Fire-Lite Alarms offers a comprehensive product line-up that helps you meet the low frequency requirements in the aforementioned applications:
SpectrAlert Advance Low Frequency Sounders and Sounder Strobes
Intelligent Sounder Base with Low Frequency Capability
Emergency Command Center (ECC) Compatibility with System Sensor SpectrAlert Speakers for 520Hz

Keep Fire-Lite Alarms in mind as you design your next project with Low Frequency requirements. Visit our website for more information!

About the Author
Richard Conner is the Director of Marketing for Fire-Lite Alarms, Silent Knight and Honeywell Power. Richard joined Honeywell in 2002 and has over 15 years of experience in the fire alarm industry in Marketing, Engineering, and Product Support positions. Richard is responsible for developing brand strategy and marketing programs for all brands.

Get Started with a Site Survey for SWIFT Wireless!

Fire-Lite Alarms’ SWIFT wireless fire detection system detects fire, just like their wired counterparts, while providing installation flexibility in a wireless format. Before you get started, a site survey is recommended to assess and qualify the site prior to installing a SWIFT wireless fire detection system.

The site survey consists of two tests:
Link Quality Test
A link quality test is a quick and repeatable test that provides immediate feedback on device connectivity. The link quality test sends data from one device to another to test for data loss and measure the signal strength.

RF Scan Test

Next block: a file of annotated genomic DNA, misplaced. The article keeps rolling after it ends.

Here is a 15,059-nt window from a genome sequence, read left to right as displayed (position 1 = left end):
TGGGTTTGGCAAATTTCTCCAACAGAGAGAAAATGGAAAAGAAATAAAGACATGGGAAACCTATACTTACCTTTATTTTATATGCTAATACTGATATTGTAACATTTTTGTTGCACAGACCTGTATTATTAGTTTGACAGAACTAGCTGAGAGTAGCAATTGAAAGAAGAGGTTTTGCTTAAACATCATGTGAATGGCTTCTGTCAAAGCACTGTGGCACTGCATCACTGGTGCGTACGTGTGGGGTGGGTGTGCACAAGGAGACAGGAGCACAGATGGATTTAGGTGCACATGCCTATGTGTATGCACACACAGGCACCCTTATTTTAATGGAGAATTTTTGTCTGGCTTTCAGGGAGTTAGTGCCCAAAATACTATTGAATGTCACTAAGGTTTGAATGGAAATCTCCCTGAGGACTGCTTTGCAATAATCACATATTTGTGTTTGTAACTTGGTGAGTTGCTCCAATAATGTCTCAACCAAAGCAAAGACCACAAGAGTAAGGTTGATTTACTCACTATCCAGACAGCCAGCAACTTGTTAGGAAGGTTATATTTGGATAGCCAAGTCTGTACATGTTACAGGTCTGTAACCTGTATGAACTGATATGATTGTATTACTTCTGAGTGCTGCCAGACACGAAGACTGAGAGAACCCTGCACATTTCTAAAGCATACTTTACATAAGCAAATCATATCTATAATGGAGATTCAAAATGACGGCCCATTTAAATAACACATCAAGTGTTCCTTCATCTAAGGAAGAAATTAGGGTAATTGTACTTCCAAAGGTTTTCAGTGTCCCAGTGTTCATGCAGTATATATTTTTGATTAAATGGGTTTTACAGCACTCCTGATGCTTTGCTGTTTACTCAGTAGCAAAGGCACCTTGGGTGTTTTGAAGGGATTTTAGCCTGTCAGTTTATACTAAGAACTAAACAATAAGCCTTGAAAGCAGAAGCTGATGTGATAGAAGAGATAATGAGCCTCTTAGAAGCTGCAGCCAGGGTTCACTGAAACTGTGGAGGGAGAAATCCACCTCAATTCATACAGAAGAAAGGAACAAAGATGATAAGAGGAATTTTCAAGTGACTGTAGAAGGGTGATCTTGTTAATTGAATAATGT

A Radio Frequency scan test is conducted to assess and measure the background noise and interference from other wireless systems if any, in the site. The RF Scan test can be conducted individually or following the link quality test.

After both tests are completed, the results of the site survey can be also obtained using SWIFT Tools. The information provided by SWIFT Tools is used for site qualification, maximum device spacing identification, and configuring the wireless mesh network. This helps to ensure the reliability and performance of the wireless network in the wireless fire alarm system.

How can you get started?
To do a simple wireless fire detection system site survey, you just need SWIFT wireless smoke detectors. If you would like to see the detailed results of the site survey, you also need the W-USB and SWIFT Tools.

Fire-Lite Alarms is here to help you in your endeavor to protect building occupants. Fire-Lite Alarms has 60 years in the business, is the leader in non-proprietary, and has great tools to help you learn about the products. Visit our website to learn more about the SWIFT wireless fire detection system. Also, view one of our pre-recorded webinars on SWIFT Wireless Tools & Techniques.

 

About the Author
Bill Brosig is a Channel Product Manager for Fire-Lite Alarms, Silent Knight and Honeywell Power with more than 25 years in the Life Safety business and a NICET IV certification. Bill focuses on the customer experience surrounding current offerings and new product applications.

SWIFT Wireless Obtains FDNY Approval

Fire-Lite’s new SWIFT Wireless solution now has FDNY approval! This approval will allow you to use SWIFT Wireless in more places and applications.